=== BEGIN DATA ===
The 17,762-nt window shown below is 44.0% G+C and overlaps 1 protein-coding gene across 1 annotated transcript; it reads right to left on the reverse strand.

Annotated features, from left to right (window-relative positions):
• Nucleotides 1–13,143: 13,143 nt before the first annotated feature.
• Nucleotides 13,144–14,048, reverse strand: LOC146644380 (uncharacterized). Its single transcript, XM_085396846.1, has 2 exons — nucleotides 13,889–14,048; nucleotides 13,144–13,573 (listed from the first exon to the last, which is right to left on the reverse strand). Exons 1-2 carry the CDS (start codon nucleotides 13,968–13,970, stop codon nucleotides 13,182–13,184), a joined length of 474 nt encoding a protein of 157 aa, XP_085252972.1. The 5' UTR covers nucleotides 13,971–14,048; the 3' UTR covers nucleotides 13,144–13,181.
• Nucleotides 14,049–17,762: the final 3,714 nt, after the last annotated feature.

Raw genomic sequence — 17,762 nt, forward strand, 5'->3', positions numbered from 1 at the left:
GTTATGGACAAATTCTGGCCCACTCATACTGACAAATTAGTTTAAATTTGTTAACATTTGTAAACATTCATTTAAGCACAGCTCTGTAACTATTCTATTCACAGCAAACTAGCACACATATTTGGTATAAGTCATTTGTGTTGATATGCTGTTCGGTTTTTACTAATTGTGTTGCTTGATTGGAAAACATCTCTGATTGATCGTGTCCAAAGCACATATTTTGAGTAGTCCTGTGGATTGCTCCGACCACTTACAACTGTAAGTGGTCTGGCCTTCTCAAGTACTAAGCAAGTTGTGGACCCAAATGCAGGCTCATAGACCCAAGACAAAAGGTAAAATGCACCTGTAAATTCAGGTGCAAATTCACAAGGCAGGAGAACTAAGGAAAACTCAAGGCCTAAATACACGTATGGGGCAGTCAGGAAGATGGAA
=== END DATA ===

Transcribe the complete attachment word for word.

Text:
The 17,762-nt window shown below is 44.0% G+C and overlaps 1 protein-coding gene across 1 annotated transcript; it reads right to left on the reverse strand.

Annotated features, from left to right (window-relative positions):
• Nucleotides 1–13,143: 13,143 nt before the first annotated feature.
• Nucleotides 13,144–14,048, reverse strand: LOC146644380 (uncharacterized). Its single transcript, XM_085396846.1, has 2 exons — nucleotides 13,889–14,048; nucleotides 13,144–13,573 (listed from the first exon to the last, which is right to left on the reverse strand). Exons 1-2 carry the CDS (start codon nucleotides 13,968–13,970, stop codon nucleotides 13,182–13,184), a joined length of 474 nt encoding a protein of 157 aa, XP_085252972.1. The 5' UTR covers nucleotides 13,971–14,048; the 3' UTR covers nucleotides 13,144–13,181.
• Nucleotides 14,049–17,762: the final 3,714 nt, after the last annotated feature.

Raw genomic sequence — 17,762 nt, forward strand, 5'->3', positions numbered from 1 at the left:
GTTATGGACAAATTCTGGCCCACTCATACTGACAAATTAGTTTAAATTTGTTAACATTTGTAAACATTCATTTAAGCACAGCTCTGTAACTATTCTATTCACAGCAAACTAGCACACATATTTGGTATAAGTCATTTGTGTTGATATGCTGTTCGGTTTTTACTAATTGTGTTGCTTGATTGGAAAACATCTCTGATTGATCGTGTCCAAAGCACATATTTTGAGTAGTCCTGTGGATTGCTCCGACCACTTACAACTGTAAGTGGTCTGGCCTTCTCAAGTACTAAGCAAGTTGTGGACCCAAATGCAGGCTCATAGACCCAAGACAAAAGGTAAAATGCACCTGTAAATTCAGGTGCAAATTCACAAGGCAGGAGAACTAAGGAAAACTCAAGGCCTAAATACACGTATGGGGCAGTCAGGAAGATGGAA